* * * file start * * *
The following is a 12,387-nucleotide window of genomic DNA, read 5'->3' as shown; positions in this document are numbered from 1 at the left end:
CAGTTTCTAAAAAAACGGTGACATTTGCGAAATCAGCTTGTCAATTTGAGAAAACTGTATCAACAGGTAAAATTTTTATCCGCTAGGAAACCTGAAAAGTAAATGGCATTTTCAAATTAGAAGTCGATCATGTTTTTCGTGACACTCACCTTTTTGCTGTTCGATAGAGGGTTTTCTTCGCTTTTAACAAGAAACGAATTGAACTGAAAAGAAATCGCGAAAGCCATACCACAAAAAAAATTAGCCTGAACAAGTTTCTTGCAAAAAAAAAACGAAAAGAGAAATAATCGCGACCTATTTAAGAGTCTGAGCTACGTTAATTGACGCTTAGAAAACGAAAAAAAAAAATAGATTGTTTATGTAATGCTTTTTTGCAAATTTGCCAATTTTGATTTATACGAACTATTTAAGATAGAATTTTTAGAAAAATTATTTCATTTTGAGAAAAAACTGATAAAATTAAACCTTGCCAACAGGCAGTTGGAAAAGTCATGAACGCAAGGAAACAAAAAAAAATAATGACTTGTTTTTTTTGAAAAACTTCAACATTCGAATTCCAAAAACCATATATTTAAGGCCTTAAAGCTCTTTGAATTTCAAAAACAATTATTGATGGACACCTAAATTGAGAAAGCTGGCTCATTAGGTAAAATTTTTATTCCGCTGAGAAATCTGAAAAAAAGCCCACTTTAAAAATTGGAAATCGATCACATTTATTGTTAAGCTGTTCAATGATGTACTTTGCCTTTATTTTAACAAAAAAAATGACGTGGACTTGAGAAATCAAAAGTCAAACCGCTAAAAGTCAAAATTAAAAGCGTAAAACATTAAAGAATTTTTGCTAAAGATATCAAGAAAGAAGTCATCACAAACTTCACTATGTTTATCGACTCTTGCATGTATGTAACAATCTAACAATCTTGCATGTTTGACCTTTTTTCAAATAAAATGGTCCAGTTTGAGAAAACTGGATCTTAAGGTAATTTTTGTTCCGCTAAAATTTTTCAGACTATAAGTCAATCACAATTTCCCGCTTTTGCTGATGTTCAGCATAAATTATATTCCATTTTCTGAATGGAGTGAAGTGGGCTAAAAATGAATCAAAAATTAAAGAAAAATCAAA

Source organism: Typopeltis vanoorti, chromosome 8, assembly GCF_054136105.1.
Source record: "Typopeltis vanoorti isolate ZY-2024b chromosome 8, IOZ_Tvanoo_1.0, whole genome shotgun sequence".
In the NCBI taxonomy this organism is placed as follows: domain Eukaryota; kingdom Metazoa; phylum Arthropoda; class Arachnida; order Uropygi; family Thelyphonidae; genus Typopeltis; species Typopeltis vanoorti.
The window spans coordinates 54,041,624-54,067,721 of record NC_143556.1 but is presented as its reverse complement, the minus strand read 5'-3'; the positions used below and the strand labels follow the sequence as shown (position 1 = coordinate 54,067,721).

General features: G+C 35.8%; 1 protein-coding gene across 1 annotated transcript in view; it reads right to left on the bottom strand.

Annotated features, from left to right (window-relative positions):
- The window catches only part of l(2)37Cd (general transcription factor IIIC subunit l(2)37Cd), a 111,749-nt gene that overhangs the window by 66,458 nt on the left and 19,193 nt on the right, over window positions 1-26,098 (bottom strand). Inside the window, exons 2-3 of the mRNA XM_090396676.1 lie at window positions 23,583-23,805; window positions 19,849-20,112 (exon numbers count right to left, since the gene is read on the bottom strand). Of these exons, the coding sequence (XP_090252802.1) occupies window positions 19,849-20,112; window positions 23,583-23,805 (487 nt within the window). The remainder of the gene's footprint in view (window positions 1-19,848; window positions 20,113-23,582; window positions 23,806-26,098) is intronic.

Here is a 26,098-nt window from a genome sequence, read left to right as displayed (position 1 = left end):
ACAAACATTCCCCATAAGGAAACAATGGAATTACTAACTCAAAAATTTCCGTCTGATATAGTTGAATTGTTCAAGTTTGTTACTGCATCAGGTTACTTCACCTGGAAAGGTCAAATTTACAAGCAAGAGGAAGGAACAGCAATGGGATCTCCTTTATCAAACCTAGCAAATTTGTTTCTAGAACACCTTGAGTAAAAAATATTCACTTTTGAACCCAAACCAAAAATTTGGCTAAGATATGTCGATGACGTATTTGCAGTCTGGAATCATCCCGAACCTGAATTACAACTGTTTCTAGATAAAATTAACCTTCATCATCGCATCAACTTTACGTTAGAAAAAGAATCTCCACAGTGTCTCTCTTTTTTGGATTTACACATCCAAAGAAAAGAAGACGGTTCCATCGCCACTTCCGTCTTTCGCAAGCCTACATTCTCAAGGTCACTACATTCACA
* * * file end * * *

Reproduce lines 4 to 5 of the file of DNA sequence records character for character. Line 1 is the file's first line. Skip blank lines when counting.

Source record: "Typopeltis vanoorti isolate ZY-2024b chromosome 8, IOZ_Tvanoo_1.0, whole genome shotgun sequence".
In the NCBI taxonomy this organism is placed as follows: domain Eukaryota; kingdom Metazoa; phylum Arthropoda; class Arachnida; order Uropygi; family Thelyphonidae; genus Typopeltis; species Typopeltis vanoorti.